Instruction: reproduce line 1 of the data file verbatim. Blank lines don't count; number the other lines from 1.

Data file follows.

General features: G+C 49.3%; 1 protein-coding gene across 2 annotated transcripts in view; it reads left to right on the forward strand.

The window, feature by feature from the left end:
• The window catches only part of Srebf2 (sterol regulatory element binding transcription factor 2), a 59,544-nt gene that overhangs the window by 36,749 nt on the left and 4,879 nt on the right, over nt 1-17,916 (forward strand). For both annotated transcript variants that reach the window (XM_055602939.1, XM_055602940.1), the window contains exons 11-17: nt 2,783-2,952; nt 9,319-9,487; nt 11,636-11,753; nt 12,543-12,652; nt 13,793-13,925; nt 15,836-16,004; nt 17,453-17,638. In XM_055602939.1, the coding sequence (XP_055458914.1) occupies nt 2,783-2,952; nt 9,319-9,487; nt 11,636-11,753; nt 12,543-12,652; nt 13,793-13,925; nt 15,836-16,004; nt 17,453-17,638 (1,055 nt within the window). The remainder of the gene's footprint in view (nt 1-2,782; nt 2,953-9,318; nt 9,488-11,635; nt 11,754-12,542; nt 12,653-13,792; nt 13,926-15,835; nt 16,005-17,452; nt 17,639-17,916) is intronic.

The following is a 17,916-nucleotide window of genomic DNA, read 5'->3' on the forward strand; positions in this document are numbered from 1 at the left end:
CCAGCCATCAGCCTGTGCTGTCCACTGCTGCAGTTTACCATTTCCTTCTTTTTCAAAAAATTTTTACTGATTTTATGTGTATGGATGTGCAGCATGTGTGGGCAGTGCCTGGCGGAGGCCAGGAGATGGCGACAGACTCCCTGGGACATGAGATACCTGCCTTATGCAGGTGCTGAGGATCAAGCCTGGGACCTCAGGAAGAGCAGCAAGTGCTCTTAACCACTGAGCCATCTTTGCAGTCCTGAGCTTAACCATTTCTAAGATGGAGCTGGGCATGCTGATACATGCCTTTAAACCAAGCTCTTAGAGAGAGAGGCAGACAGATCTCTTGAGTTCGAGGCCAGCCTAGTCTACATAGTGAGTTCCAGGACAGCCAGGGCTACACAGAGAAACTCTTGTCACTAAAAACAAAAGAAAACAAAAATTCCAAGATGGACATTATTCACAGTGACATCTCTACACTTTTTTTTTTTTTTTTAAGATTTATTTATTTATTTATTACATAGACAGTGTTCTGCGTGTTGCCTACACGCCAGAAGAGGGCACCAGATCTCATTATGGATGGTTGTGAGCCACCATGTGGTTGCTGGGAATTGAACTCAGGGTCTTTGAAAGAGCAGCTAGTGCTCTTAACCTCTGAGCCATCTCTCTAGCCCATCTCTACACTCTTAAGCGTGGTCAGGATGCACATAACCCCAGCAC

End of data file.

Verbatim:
General features: G+C 49.3%; 1 protein-coding gene across 2 annotated transcripts in view; it reads left to right on the forward strand.